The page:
Dec 7, 2008, 1:10pm Top

Connie Lapallo is a descendant of a Starving Time survivor from 1609-1610 in Jamestown, Virginia. Her book, "Dark Enough to See the Stars in the Jamestown Sky" is filled with facts about the ordeals these people endured. The chapters are short, there are many quotes from the Classics and it's imbued with multiple Christian references and Biblical quotes. Although not the greatest writing, the book does leave one with a deeper knowledge of what life was like for our early settlers.

May 24, 2009, 12:19am Top

I very much enjoyed "A Durable Fire" by Virginia Bernhard--a story of the early years of the Jamestown settlement. I would definitely recommend this book.

I also have in my library, but have not read, the following:

"The Lost Colony" by Edison Marshall and "Roanoke" by Lee Miller. The Miller book is a non-fiction book.

Looking a bit more, I see that I also have an Edison Marshall book entitled "Great Smith", about John Smith. The Marshall books are out of print but I was able to find them a while back through various out-of-print booksellers.

Jan 3, 2012, 4:00am Top

I read a book called Cate of the Lost Colony by Lisa Klein. It was quite good. I also read Pocahontas by Susan Donnell and Love and Hate in Jamestown (mostly a step by step account of who said what, did what and what happened)
Yes there is a distinct lack of novels that are not written by boring people boringly. T_T I shall just have to write one lol

Jan 16, 2012, 1:53am Top

Revenger by Rory Clements, which I just finished about two hours ago, is set in England, but the plot turns on the fate of the Roanoke colony. It's worth reading and may keep you on the edge of your seat. Don't start it late at night!

Apr 16, 2012, 1:47pm Top

I have just released a new epic historical novel that includes Jamestown and other settlements in the Chesapeake. There are also references to the lost Roanoke colony. The book is titled "Destiny Comes on the Wind - The Legend of Opechancanough"

Check out the listings at:

The Premise

This account is partly based on actual historical events, myths, and legends surrounding the life of Paramount Chief Opechancanough of the Powhatan Confederation of Tribes. I was inspired to write this novel when I learned that I was a direct descendant of Opechancanough some twelve generations ago. This fictional account is given from the perspective of Opechancanough and the natives of the New World. This strong leader influenced and was involved in many historical events over his long lifetime. More than anything else, it is the story of one man’s determined efforts to stop the relentless encroachment of those that would seek to dominate his people and change forever their way of life. Many Europeans and Native inhabitants would perish in the inevitable struggle for domination.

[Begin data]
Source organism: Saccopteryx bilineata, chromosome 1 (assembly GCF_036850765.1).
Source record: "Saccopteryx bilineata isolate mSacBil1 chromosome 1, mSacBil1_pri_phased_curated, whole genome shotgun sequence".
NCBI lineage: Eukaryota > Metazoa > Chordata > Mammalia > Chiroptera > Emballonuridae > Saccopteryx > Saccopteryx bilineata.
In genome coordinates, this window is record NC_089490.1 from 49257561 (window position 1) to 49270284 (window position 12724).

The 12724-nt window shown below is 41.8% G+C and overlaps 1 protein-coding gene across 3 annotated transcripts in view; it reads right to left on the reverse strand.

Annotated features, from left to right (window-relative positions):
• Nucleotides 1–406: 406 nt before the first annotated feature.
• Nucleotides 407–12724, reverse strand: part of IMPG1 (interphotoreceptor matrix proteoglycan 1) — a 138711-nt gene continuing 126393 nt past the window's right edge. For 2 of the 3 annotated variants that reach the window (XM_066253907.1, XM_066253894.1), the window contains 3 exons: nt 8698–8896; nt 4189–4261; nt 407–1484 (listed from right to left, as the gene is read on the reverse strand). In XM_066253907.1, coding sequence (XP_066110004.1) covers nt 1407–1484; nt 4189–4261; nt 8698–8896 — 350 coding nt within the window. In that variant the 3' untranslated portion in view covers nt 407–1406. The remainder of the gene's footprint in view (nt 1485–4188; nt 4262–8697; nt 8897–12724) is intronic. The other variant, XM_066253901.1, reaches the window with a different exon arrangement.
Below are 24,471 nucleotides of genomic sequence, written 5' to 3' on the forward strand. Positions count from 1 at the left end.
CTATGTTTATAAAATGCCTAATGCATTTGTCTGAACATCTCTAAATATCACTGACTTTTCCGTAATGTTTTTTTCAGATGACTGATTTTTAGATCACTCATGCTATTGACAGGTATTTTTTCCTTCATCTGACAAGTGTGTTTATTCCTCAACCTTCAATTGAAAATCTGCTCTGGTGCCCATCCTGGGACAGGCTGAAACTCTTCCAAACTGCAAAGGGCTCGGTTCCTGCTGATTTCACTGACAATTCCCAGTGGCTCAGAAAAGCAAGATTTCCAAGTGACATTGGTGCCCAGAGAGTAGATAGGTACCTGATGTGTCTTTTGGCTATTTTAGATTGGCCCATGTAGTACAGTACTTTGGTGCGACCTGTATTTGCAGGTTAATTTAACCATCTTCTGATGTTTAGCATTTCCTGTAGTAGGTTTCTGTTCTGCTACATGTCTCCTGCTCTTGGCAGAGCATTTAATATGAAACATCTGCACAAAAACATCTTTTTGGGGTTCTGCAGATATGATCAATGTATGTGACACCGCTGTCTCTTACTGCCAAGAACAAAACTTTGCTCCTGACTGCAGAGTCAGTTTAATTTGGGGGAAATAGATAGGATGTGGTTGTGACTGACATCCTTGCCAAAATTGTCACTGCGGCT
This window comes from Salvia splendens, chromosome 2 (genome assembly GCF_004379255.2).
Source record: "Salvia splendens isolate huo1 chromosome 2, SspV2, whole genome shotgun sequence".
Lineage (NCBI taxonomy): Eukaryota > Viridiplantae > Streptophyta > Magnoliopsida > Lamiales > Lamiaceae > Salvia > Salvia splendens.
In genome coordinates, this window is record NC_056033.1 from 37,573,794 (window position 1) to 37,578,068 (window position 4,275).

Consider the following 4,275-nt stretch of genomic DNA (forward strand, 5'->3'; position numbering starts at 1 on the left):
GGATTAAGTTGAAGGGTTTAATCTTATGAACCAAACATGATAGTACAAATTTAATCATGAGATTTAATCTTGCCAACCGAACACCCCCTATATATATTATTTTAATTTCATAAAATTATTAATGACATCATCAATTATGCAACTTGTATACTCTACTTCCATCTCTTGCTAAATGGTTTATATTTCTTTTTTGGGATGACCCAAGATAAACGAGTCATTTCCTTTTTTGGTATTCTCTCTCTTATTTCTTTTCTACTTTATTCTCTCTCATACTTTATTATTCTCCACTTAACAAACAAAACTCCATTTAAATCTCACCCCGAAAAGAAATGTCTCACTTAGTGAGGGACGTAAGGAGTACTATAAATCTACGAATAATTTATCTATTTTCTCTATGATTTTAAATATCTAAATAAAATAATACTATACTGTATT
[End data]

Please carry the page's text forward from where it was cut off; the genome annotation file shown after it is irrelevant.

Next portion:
The personal journal of this complex character is the solution to several unexplained mysteries. The elements of this tale include: high adventure, war, drama, deception, hate, bigotry, love, supernatural spirits, superstition, and religion. Although much of the story is pure fiction, it is wrapped so tightly with true historical events it will seem entirely plausible to the reader.

The primary character’s Algonquian speaking people are believed to be the descendants of hunter-gatherers that crossed an ancient land bridge from Asia thousands of years ago. There is some evidence that additional genetics may have come from early Viking explorers. The Viking physical traits of reddish hair, taller stature, and paler skin set these northeastern coastal tribes apart from the other indigenous people of North and South America.

This story begins early in the year 1561 with the abduction of a chief's son by Spanish mariners. It was a time of exploration before there were any European settlements in the Chesapeake Bay. It would be 46 years before the English founded the nearby Jamestown colony. The European sovereigns were attempting to expand their empires and religions into this part of the New World. Much of the exploration and colonization was driven by the search for a shorter trade passage to the Orient. The prospects of incalculable wealth, free land, and religious freedom would drive men to commit horrid atrocities against each other in the name of an empire, individual greed, and the often brutal perception of their God’s will.

Armed only with his great strength, unique knowledge, and powerful longbow, an enigmatic warrior rose up to lead his people against the inevitable European invasion that he knew was destined to come on the wind.

Group: Historical Fiction